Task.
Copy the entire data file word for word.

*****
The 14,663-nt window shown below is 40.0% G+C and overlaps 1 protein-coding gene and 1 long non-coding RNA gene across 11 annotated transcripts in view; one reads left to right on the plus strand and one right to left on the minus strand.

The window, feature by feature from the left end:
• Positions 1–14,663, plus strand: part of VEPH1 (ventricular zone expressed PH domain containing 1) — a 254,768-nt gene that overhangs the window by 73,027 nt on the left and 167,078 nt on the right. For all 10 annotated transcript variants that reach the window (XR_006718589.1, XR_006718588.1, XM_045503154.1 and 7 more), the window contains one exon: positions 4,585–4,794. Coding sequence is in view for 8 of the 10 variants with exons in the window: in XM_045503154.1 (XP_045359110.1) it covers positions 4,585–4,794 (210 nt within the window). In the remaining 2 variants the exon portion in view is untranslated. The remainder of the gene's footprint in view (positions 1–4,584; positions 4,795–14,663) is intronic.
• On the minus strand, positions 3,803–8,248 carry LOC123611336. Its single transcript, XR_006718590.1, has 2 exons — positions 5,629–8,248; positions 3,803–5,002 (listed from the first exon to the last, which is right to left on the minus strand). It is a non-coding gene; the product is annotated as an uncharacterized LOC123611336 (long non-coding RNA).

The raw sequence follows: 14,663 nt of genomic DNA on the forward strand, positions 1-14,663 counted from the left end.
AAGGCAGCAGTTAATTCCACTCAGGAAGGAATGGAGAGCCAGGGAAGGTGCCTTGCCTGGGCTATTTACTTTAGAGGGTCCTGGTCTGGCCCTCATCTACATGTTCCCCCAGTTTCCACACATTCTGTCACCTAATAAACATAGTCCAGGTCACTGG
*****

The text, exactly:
The 14,663-nt window shown below is 40.0% G+C and overlaps 1 protein-coding gene and 1 long non-coding RNA gene across 11 annotated transcripts in view; one reads left to right on the plus strand and one right to left on the minus strand.

The window, feature by feature from the left end:
• Positions 1–14,663, plus strand: part of VEPH1 (ventricular zone expressed PH domain containing 1) — a 254,768-nt gene that overhangs the window by 73,027 nt on the left and 167,078 nt on the right. For all 10 annotated transcript variants that reach the window (XR_006718589.1, XR_006718588.1, XM_045503154.1 and 7 more), the window contains one exon: positions 4,585–4,794. Coding sequence is in view for 8 of the 10 variants with exons in the window: in XM_045503154.1 (XP_045359110.1) it covers positions 4,585–4,794 (210 nt within the window). In the remaining 2 variants the exon portion in view is untranslated. The remainder of the gene's footprint in view (positions 1–4,584; positions 4,795–14,663) is intronic.
• On the minus strand, positions 3,803–8,248 carry LOC123611336. Its single transcript, XR_006718590.1, has 2 exons — positions 5,629–8,248; positions 3,803–5,002 (listed from the first exon to the last, which is right to left on the minus strand). It is a non-coding gene; the product is annotated as an uncharacterized LOC123611336 (long non-coding RNA).

The raw sequence follows: 14,663 nt of genomic DNA on the forward strand, positions 1-14,663 counted from the left end.
AAGGCAGCAGTTAATTCCACTCAGGAAGGAATGGAGAGCCAGGGAAGGTGCCTTGCCTGGGCTATTTACTTTAGAGGGTCCTGGTCTGGCCCTCATCTACATGTTCCCCCAGTTTCCACACATTCTGTCACCTAATAAACATAGTCCAGGTCACTGG